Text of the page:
While there was a reported players’ call Friday to discuss concerns of being in the Orlando bubble for as many as 10 weeks, Roberts said the players’ concern has dissipated as education on the virus and safety measures have increased. “At the very beginning when we were being told that this was a disease that people like me [middle-aged] had to worry about, it was more of an annoyance for the players, except for those who had family members my age,” Roberts said. “But it was not something they thought was going to have this kind of an impact on their lives or their livelihood. As time went on and the seriousness was revealed there were times when players were very concerned about it, especially when it became clear it was not confined to folks over 60. “I got really serious questions. ‘Is this something I need to be worried about? Can it kill me? Can it impact my ability to continue to play basketball?’
“I don’t believe any player would say this was forced upon them, it’s not,” she said. “Not a single player has to play. This is not involuntary servitude. I don’t have to work. They don’t have to work. But it’s of course a mitigation of risk with the players. On this health and safety protocol, I’m satisfied that it can’t be any better than this. But I’m candid that it’s not bulletproof.”

Michele Roberts prepared for players testing positive for COVID-19

Michele Roberts told the Globe the NBPA is prepared for several players to test positive just because of the contagiousness of the virus, regardless of the league’s safety measures and social distancing. “Of course [the players] understand it could be a positive test and they want to know what the protocol is,” Roberts said this past week. “No one is saying, ‘Suppose a player tests positive?’ We’re beyond that. The question now is, ‘When a player tests positive, what are we going to do?’ ”
This rumor is part of a storyline: 3035 more rumors
“That’s the only realistic mind-set you can have going into this. A player is going to test positive,” Roberts said. “It’s not any more of this ‘if’, it’s ‘when’ and what can I do to mitigate against the ‘when.’ When it happens, if I’m not successful, what treatment is available to me, what are my chances of being really, really sick, and how are you detecting the presence of an infection? Honestly, I don’t think this is any different than what any American has to come to grips with.”
Roberts said no player is being mandated to play and there will be no repercussions — besides financially — if a player decides to sit out the season. “I don’t believe any player would say this was forced upon them, it’s not,” she said. “Not a single player has to play. This is not involuntary servitude. I don’t have to work. They don’t have to work. But it’s of course a mitigation of risk with the players. On this health and safety protocol, I’m satisfied that it can’t be any better than this. But I’m candid that it’s not bulletproof.”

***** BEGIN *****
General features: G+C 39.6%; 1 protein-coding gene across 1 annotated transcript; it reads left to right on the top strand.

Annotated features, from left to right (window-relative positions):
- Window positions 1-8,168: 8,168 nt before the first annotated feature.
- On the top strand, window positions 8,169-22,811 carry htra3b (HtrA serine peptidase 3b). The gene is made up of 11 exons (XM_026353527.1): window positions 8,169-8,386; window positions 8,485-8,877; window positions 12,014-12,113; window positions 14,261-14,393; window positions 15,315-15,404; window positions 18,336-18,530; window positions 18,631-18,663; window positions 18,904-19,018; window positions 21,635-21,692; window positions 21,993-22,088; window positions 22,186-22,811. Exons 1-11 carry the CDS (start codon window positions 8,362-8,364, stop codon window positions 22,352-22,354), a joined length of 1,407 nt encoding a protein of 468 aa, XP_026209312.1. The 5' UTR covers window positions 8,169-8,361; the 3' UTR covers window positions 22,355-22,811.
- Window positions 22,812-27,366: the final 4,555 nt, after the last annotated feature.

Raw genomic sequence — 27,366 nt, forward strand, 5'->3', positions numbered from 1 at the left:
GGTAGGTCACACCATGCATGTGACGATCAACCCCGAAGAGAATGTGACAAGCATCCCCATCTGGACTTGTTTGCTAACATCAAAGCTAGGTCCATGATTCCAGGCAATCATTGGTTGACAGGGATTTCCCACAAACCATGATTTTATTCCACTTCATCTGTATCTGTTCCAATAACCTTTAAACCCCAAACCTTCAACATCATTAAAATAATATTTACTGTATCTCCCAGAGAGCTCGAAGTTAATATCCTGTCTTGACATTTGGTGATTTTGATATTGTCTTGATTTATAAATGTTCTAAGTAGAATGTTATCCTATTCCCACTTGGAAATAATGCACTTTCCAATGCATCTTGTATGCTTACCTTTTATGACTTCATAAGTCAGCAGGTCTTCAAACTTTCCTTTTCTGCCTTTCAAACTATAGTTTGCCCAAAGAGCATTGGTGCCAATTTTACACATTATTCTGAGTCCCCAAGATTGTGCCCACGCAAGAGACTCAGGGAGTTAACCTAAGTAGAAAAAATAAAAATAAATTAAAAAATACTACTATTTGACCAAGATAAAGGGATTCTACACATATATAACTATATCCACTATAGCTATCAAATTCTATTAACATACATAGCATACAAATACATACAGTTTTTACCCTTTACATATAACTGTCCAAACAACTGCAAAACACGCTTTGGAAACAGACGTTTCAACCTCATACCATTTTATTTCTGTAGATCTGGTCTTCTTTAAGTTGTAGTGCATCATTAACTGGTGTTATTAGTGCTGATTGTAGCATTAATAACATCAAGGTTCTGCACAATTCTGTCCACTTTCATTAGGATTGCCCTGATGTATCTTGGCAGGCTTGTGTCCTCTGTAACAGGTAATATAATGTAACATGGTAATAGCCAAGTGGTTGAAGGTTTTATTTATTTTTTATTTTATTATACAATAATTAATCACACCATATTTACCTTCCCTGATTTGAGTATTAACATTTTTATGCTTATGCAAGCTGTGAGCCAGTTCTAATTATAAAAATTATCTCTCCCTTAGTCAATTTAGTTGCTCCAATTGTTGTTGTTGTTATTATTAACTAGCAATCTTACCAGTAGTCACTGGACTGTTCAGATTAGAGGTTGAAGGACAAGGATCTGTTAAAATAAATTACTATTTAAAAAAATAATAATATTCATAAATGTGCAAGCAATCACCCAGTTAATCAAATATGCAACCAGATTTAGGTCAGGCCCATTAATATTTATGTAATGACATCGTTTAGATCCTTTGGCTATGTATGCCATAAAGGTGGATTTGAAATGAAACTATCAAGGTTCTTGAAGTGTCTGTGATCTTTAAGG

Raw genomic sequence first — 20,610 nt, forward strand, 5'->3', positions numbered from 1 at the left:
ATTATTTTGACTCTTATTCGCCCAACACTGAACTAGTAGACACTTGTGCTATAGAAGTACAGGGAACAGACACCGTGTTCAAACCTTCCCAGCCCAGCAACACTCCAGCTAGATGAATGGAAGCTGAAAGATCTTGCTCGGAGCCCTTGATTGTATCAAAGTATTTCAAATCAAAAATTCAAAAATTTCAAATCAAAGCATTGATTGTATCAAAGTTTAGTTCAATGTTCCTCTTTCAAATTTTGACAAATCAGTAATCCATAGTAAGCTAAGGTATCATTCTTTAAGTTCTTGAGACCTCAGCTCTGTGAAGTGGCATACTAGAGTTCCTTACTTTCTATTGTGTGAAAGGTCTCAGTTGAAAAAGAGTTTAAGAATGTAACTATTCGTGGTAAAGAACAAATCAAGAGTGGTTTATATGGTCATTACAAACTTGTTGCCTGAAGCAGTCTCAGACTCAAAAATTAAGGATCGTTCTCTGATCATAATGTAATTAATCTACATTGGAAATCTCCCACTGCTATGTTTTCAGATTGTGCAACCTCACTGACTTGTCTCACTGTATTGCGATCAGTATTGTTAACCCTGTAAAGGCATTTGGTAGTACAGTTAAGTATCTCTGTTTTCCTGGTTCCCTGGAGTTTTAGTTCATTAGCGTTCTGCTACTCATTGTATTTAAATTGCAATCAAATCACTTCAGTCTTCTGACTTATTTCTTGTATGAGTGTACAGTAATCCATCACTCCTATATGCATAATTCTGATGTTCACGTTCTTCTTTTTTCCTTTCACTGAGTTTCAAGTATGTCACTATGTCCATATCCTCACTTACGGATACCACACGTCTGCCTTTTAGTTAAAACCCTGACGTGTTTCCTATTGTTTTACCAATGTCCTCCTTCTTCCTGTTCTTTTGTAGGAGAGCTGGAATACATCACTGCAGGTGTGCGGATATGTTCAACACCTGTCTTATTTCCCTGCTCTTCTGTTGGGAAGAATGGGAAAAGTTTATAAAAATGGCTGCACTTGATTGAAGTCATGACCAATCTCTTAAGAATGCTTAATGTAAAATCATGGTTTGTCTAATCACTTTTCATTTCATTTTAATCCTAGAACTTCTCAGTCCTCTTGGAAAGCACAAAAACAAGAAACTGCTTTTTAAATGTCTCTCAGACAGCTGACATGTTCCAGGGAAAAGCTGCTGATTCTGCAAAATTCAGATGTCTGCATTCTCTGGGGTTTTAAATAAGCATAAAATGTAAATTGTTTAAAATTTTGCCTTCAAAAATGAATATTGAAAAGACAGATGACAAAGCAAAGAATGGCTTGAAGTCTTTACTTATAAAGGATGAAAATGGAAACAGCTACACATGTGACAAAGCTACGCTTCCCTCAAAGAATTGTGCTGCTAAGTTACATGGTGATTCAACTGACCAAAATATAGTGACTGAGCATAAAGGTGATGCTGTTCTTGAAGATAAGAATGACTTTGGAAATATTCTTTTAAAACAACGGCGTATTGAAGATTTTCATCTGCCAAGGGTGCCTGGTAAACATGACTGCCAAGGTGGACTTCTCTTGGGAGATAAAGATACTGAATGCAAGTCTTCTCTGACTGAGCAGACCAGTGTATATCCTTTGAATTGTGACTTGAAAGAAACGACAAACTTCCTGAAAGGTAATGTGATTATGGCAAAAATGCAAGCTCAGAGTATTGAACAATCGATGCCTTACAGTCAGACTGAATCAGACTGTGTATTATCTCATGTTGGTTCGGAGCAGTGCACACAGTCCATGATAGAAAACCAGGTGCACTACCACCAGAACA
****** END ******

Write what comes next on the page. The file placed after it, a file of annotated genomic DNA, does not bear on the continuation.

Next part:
Top young players seek NBA insurance

On the cusp of hundreds of millions of dollars in contract extensions, several of the NBA’s top young stars had a Friday call with National Basketball Players Association officials about the possibility of league-financed insurance policies to protect against career-threatening injuries in the bubble restart in Orlando, sources tell ESPN. Miami’s Bam Adebayo, Sacramento’s De’Aaron Fox, the Los Angeles Lakers’ Kyle Kuzma, Utah’s Donovan Mitchell and Boston’s Jayson Tatum — five players with significant star and earning power — talked with executive director Michele Roberts and senior counsel Ron Klempner about the NBPA facilitating talks with the league on possible insurance allowances for players, sources said.
This rumor is part of a storyline: 1020 more rumors
The NBPA and NBA have engaged on the possibility of protections for players in the event of serious COVID-19 illnesses or career-threatening injuries suffered in Orlando, sources told ESPN. The union and league are still negotiating details on the revised terms to the collective bargaining agreement before the 22-team restart. Together, Adebayo, Fox, Kuzma, Mitchell and Tatum have hoped the collective voice of such a starry group of elite young talent could shape the league’s thinking on sharing in the risk on insurance not only for them, but a broader swath of players returning to the season’s restart in Orlando, sources said.
Looking back, the call itself was much less a discussion on the merits of restarting the season, and much more a Q and A with NBPA executive director Michele Roberts and president Chris Paul on the mechanics and rules expected to govern teams, players and the bubble environment, sources said. So, yes, it surprised several of his NBPA colleagues that Irving — lost to the season with shoulder surgery in March — was simultaneously lending his voice to a different discussion with rank-and-file union members on upending the league’s plans for a 22-team restart at Disney World in Orlando, sources said.